Search topics on this blog

Showing posts with label devo max. Show all posts
Showing posts with label devo max. Show all posts

Tuesday, 25 November 2014

Happy Tweeting time–votes for 16-17, nukes and Murphy on tax

Peter Curran @moridura ·  5m 5 minutes ago

#indy "Murphy to support handing full income tax powers to Holyrood" Anointed Brit.Est. candidate is all over media …

0 replies 0 retweets 0 favorites

Peter Curran @moridura ·  16m 16 minutes ago

@Sparraneil I agree. They won't of course. But I'd still accept the tax powers as a major move forward to ultimate independence.

View conversation

0 replies 0 retweets 0 favorites

Peter Curran @moridura ·  19m 19 minutes ago

TIMES RED BOX: "Labour's tax warning to independent schools" I agree - stop giving these privileged people subsidies.

Embedded image permalink

View more photos and videos

0 replies 0 retweets 0 favorites

Peter Curran @moridura ·  21m 21 minutes ago

@Innealadair Nuclear is the central issue for me, Martin but patently it's not for most Scots - and that includes a fair amount of YES Scots

View conversation

0 replies 0 retweets 0 favorites

Peter Curran @moridura ·  29m 29 minutes ago

#indy Morning Call on about favourite smells. My least favourite smell is the smell of Jim Muphy's Blairite expedient, values-free politics.

0 replies 4 retweets 2 favorites

Peter Curran @moridura ·  31m 31 minutes ago

#indy #WMD They didn't waste much time - all WMD subs to Faslane. Just in case Scotland wasn't already the prime target in a nuclear war.

0 replies 3 retweets 0 favorites

Peter Curran @moridura ·  33m 33 minutes ago

@severincarrell The Labour representatives on Smith Commission are Gregg McClymont MP, Iain Gray MSP, not Jim Murphy MP, Guardian's anointed

View conversation

0 replies 0 retweets 0 favorites

Peter Curran @moridura ·  36m 36 minutes ago

@severincarrell Got it in one - he's the mouthpiece of the British Establishment, which increasingly seems to include to Guardian.

View conversation

0 replies 0 retweets 1 favorite

Peter Curran @moridura ·  38m 38 minutes ago

#MorningCall Caller: "It's the political elite that are against votes for 16-17s" Bang on, mate. Gaun yersel - puncture the patronising NOes

0 replies 3 retweets 1 favorite

Peter Curran @moridura ·  40m 40 minutes ago

@severincarrell "The significant switch will be confirmed on Tuesday by Jim Murphy, the favourite ... " etc. Murphy is Brit.Est. candidate.

View conversation

0 replies 1 retweet 1 favorite

Peter Curran @moridura ·  43m 43 minutes ago

@severincarrell Nor does Santa Claus(e) come down the chimney. The thrust of the headline and content is post Murphy, ergo propter Murphy.

View conversation

0 replies 0 retweets 0 favorites

Peter Curran retweeted

Scottish CND @ScottishCND ·  58m 58 minutes ago

All UK nuke subs will be in Scotland. Subs to move from Plymouth to Faslane by 2020.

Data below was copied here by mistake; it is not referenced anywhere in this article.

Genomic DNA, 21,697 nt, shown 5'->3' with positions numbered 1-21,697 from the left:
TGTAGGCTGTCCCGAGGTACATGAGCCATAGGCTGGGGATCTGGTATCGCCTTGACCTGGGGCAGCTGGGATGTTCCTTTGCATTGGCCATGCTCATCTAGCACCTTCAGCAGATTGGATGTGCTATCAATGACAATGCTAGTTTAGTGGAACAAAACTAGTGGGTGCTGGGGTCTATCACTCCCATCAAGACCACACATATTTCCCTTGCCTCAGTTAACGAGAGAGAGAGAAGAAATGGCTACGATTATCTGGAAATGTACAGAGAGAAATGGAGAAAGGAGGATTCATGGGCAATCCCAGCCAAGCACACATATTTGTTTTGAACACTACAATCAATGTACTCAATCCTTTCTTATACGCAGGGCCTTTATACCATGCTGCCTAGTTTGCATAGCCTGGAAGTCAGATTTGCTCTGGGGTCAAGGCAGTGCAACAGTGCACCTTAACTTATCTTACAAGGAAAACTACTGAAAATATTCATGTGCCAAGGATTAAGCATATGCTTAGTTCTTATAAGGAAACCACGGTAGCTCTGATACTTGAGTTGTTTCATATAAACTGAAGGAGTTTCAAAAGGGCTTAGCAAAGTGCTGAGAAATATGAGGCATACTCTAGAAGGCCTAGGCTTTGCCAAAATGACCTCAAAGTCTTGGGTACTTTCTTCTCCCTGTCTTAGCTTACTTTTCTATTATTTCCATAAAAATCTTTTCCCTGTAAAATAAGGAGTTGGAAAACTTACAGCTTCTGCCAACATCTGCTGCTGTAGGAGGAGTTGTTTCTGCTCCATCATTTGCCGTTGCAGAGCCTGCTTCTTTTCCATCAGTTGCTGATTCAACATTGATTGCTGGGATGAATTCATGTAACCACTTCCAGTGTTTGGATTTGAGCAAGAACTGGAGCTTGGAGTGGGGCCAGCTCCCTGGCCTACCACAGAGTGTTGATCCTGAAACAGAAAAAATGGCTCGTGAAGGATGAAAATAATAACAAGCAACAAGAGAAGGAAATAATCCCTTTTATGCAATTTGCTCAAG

Embedded image permalink

View more photos and videos

0 replies 49 retweets 4 favorites

Peter Curran @moridura ·  45m 45 minutes ago

Scotland to be offered total control over income tax after Labour U-turn … Murphy backs it, so it's a LABOUR U-turn?

View summary

0 replies 0 retweets 1 favorite

Peter Curran @moridura ·  48m 48 minutes ago

@severincarrell You makes it sound as if its BECAUSE Murphy backs it, Severin. It's an expedient Murphy, as always.

View conversation

0 replies 1 retweet 1 favorite

Peter Curran retweeted

Ron Dickinson @ron_dickinson ·  1h 1 hour ago

@JimhumeHume The arrogance of WM & MoD knows no bounds Scotland to be ONLY UK submarine port by 2020 UNLESS we kick them out via #indyref2!

View conversation

0 replies 10 retweets 3 favorites

Peter Curran @moridura ·  51m 51 minutes ago

#MorningCall The anti-callers on votes for 16-17s typify all that is wrong with NO - and they ARE NOes. How do I know? Don't make me laugh!

Monday, 3 March 2014

The “More powers after a No vote”con trick – recognise it for what it is …

Questions that every journalist with any regard for political realities and objective reporting should be asking the Holyrood Labour, Tory and LibDem leaders and their Scottish Westminster MP claque, e.g. Jim Murphy, Margaret Curran, Alistair Carmichael, Douglas Alexander and David Mundell when the question of more powers is raised.

In the highly unlikely event of the three Scottish unionist parties ever reaching a core consensus on more powers after a No vote on September 18th -

1) How do they intend to persuade the Prime Minister of an already fragmenting Tory/LibDem Coalition (which may not hold until 2015), the Leader of the Labour Opposition, and whichever politician is currently at the head of UKIP to agree to incorporate their recommendations in their 2015 manifestos to the UK electorate, given that there is highly vocal opposition to more powers for Scotland among senior figures in all of them?

2) How do they intend to persuade them to make a definitive promises to do this to the Scottish electorate during the remaining months of the referendum campaign?

3) How do they think such a commitment would be received by an English electorate already groaning under austerity, assuming their homes are not under water because of a complete failure of their government to manage their flood defences?

4) How do they intend to persuade the MPs, the peers and the institutions who have expressed their adamant opposition to more powers for Scotland to support them?

5) And finally, how do they explain to the large group - at one point a majority – within the Scottish electorate and the institutions comprising Civic Scotland - why they denied them a second question in the referendum that would have recognised their wish for  such powers, if not for the obvious reason that UK and Westminster has no intention whatsoever of granting them?